I’m going totally static with this website soon, very soon. It could be later today or it could be tomorrow. Tomorrow at the latest (unless something unexpected happens). It depends on how long it takes me to change the code I’m already using to cache everything.
To get to this point, I had to change the way I was thinking. I was so used to dealing with everything at the web server itself, I completely forgot how easy it is do things on my home computer.
I know some of you receive my articles through e-mail. I also know some of you read the RSS feed. The feed will still work, but the e-mail option won’t. That’s because the back-end code to read it and send it won’t exist anymore.
I’ve already connected the feed to FeedBurner – the feed icon below points to it. The original feed and the FeedBurner feed will both work. I’m not redirecting the original feed.
I’ve already replaced the WordPress Jetpack subscription form in the footer below with the one from FeedBurner. If you’re subscribed by e-mail, you’ll receive at least one more message from it. The next will come from FeedBurner once you subscribe with that form. I did, just to make sure it works.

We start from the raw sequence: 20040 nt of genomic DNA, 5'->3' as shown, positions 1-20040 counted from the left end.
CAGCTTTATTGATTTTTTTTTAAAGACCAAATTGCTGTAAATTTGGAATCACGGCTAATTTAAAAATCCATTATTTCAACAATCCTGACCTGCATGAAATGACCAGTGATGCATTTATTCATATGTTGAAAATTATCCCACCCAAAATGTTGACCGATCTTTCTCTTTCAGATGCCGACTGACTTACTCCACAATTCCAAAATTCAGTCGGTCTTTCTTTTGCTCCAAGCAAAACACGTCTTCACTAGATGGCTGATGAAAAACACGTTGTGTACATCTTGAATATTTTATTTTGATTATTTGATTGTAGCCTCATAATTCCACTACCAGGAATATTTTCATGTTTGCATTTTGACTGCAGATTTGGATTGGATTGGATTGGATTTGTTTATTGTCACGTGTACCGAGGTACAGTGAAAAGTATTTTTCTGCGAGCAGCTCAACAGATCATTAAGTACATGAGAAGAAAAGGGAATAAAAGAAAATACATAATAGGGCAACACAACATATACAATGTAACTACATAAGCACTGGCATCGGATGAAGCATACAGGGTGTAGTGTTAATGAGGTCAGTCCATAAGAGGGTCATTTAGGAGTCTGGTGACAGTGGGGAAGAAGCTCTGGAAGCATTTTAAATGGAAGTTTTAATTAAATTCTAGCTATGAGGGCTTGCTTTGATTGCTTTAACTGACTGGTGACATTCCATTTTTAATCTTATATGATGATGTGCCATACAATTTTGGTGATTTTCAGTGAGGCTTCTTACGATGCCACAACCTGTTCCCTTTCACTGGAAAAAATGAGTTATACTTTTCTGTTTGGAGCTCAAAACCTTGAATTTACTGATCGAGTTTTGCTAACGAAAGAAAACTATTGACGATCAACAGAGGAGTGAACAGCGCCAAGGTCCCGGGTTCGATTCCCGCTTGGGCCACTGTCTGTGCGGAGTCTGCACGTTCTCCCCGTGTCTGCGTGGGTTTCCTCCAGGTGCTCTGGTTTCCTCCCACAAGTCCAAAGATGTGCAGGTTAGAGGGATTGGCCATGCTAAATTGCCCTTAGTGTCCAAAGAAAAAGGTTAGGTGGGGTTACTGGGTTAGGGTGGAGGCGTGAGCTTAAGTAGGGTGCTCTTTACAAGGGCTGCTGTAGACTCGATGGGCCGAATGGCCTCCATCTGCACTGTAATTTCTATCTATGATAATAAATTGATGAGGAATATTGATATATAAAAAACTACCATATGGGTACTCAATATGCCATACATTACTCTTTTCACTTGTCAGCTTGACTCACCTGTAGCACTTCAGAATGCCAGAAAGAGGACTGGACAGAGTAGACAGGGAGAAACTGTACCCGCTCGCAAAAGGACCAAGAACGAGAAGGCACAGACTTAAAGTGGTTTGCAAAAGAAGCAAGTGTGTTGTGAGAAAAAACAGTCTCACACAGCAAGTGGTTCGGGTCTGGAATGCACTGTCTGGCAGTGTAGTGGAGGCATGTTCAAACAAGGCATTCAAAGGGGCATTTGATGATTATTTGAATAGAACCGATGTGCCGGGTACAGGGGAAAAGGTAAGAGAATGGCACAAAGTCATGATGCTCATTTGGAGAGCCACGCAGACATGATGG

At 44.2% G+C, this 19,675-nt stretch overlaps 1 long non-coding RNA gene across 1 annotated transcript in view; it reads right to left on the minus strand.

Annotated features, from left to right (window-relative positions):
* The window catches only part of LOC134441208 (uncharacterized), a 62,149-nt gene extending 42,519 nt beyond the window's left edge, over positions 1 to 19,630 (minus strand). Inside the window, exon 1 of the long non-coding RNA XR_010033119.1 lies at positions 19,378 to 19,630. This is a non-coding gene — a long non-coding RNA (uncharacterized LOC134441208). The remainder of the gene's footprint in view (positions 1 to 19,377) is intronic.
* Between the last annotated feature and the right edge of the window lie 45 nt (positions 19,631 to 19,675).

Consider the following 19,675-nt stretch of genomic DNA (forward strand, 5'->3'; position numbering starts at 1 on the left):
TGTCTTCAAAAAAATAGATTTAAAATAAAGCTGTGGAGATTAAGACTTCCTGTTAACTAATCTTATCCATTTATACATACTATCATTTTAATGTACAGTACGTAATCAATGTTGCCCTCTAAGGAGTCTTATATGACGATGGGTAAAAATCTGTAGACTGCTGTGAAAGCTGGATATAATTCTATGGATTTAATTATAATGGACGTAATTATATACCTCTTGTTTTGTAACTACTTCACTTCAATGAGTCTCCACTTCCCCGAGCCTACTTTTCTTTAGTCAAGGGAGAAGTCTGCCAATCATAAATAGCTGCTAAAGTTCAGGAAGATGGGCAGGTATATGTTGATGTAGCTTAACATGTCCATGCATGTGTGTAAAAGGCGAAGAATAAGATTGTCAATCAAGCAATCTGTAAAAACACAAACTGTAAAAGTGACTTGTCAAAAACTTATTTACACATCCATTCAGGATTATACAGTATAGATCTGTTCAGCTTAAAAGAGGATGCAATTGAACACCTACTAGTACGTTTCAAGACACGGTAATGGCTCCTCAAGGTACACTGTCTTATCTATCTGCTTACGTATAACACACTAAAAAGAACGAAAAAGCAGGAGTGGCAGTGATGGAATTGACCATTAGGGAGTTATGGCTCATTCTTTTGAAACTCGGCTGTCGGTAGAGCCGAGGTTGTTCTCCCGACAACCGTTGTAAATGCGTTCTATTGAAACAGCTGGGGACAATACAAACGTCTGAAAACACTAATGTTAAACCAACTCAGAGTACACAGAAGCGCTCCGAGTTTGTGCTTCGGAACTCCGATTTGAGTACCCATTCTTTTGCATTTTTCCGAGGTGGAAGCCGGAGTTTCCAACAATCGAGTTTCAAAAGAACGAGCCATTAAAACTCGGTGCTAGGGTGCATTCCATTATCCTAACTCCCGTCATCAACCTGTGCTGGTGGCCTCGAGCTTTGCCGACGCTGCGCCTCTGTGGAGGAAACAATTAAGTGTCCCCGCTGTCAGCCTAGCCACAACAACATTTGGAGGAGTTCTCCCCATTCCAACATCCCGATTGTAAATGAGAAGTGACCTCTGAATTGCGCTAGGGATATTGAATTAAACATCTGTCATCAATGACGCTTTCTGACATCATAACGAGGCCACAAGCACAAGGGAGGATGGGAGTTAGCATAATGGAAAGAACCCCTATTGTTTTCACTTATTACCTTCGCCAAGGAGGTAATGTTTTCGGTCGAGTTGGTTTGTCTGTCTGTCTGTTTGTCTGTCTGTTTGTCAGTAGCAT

I haven’t decided which permalink structure to use. Will it be this?
No. It would mean I have to make the URL a directory and then have “index.htm” or “index.html” under it.
I have three choices:
https://www.rtcx.net/totally-static-website or https://www.rtcx.net/totally-static-website.htm or https://www.rtcx.net/totally-static-website.html
I’ll probably go with the third. It just looks better. If I set the WordPress permalink to “/%postname%.html”, it works for posts but not for pages. To get it to work for pages (like the contact page, which I’ll have to change), I’ll have to use the Add Any Extension to Pages plugin.
As far as updates go, I’ll be uploading the pages via FTP (FTPES, actually). I’ve done some tests and it would take less than 15 minutes to upload every page. That’s with the volume I have now. I can do it every time I publish a new article if I want to do it that way. A more practical way is to do it like that once and then upload only the pages that have changed since the last upload.
It may seem like it’ll take a long time to get things rolling, but it really won’t. I think I’ll be done tomorrow, but only because I don’t feel like working on it this evening.
The contact form will contain my e-mail address and a few lines of text. I don’t worry about e-mail spam at all these days.
I’ll be using Disqus for comments. It’ll work fine and those who really want to post a comment won’t have any reason not to.
What does this all mean in the long run? I won’t need to use PHP or MySQL for anything. It’ll be pure HTML and it’ll be secure. I’ll still using WordPress, but only as a static site generator from my home computer.
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